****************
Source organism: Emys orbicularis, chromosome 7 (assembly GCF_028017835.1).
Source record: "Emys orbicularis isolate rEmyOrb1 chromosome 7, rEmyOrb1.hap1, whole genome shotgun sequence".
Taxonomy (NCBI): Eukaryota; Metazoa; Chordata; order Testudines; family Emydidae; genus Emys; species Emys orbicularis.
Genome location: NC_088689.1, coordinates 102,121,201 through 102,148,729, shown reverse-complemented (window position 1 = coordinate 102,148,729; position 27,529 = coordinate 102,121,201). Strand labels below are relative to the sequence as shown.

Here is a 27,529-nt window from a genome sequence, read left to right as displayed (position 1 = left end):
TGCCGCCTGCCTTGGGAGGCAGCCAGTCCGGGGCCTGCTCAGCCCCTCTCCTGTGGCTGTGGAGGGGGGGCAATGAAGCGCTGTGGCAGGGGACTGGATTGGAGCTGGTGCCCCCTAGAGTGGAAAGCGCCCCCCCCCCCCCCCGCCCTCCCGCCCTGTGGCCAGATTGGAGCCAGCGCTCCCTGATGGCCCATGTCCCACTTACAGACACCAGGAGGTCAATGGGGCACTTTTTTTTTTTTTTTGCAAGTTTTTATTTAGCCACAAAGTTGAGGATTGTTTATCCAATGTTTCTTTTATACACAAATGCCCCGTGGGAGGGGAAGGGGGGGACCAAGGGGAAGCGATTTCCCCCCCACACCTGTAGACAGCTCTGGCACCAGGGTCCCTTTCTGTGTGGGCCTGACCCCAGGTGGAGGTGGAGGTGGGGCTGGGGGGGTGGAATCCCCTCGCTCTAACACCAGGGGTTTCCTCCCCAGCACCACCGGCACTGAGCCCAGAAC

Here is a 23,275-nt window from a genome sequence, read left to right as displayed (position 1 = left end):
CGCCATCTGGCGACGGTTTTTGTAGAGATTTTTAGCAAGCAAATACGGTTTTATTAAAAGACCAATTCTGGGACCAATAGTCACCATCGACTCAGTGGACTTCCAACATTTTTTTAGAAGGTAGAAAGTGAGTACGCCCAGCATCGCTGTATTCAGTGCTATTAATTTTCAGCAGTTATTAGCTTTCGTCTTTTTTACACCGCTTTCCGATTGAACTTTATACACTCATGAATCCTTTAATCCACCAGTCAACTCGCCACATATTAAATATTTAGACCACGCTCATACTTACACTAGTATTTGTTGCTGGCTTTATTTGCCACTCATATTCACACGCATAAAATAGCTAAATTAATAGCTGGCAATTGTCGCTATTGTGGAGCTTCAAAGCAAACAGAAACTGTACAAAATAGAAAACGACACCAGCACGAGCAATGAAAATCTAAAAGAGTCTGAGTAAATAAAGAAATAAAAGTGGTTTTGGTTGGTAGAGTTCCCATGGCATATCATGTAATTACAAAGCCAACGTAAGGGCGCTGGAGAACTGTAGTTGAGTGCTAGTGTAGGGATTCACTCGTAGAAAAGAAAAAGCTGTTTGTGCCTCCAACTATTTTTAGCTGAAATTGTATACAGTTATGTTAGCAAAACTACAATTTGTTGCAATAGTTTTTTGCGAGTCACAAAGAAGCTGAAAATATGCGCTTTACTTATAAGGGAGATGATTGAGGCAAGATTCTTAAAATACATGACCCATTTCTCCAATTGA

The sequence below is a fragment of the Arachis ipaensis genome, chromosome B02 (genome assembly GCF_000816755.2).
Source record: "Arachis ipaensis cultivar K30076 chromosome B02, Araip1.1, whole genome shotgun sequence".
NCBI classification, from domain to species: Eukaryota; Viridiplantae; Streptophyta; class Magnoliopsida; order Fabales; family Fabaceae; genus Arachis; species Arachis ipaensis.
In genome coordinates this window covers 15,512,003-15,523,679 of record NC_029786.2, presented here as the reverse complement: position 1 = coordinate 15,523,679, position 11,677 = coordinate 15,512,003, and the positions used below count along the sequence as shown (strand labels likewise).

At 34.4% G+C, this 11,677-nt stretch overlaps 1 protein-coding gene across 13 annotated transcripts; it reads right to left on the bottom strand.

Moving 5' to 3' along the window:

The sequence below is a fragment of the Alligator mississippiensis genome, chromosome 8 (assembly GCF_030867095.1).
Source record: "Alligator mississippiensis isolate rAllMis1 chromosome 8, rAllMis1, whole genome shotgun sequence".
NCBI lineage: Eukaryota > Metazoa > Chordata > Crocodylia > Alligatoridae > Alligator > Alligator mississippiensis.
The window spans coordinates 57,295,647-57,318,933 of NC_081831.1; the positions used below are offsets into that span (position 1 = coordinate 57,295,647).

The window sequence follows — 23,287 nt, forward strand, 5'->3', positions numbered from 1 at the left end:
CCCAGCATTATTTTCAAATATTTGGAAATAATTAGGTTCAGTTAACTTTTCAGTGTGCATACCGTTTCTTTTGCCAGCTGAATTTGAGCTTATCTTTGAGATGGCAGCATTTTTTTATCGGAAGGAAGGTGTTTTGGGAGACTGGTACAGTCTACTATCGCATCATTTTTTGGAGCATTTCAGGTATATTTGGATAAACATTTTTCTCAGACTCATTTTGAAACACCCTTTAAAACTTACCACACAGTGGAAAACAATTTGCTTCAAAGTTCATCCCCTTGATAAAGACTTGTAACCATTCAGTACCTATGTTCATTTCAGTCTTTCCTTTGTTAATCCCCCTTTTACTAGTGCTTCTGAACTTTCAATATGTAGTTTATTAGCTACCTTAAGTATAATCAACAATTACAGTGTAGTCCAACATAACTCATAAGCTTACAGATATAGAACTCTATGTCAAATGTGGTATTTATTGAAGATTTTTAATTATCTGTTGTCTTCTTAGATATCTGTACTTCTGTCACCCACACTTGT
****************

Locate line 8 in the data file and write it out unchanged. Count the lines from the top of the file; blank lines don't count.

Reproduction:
CGCCATCTGGCGACGGTTTTTGTAGAGATTTTTAGCAAGCAAATACGGTTTTATTAAAAGACCAATTCTGGGACCAATAGTCACCATCGACTCAGTGGACTTCCAACATTTTTTTAGAAGGTAGAAAGTGAGTACGCCCAGCATCGCTGTATTCAGTGCTATTAATTTTCAGCAGTTATTAGCTTTCGTCTTTTTTACACCGCTTTCCGATTGAACTTTATACACTCATGAATCCTTTAATCCACCAGTCAACTCGCCACATATTAAATATTTAGACCACGCTCATACTTACACTAGTATTTGTTGCTGGCTTTATTTGCCACTCATATTCACACGCATAAAATAGCTAAATTAATAGCTGGCAATTGTCGCTATTGTGGAGCTTCAAAGCAAACAGAAACTGTACAAAATAGAAAACGACACCAGCACGAGCAATGAAAATCTAAAAGAGTCTGAGTAAATAAAGAAATAAAAGTGGTTTTGGTTGGTAGAGTTCCCATGGCATATCATGTAATTACAAAGCCAACGTAAGGGCGCTGGAGAACTGTAGTTGAGTGCTAGTGTAGGGATTCACTCGTAGAAAAGAAAAAGCTGTTTGTGCCTCCAACTATTTTTAGCTGAAATTGTATACAGTTATGTTAGCAAAACTACAATTTGTTGCAATAGTTTTTTGCGAGTCACAAAGAAGCTGAAAATATGCGCTTTACTTATAAGGGAGATGATTGAGGCAAGATTCTTAAAATACATGACCCATTTCTCCAATTGA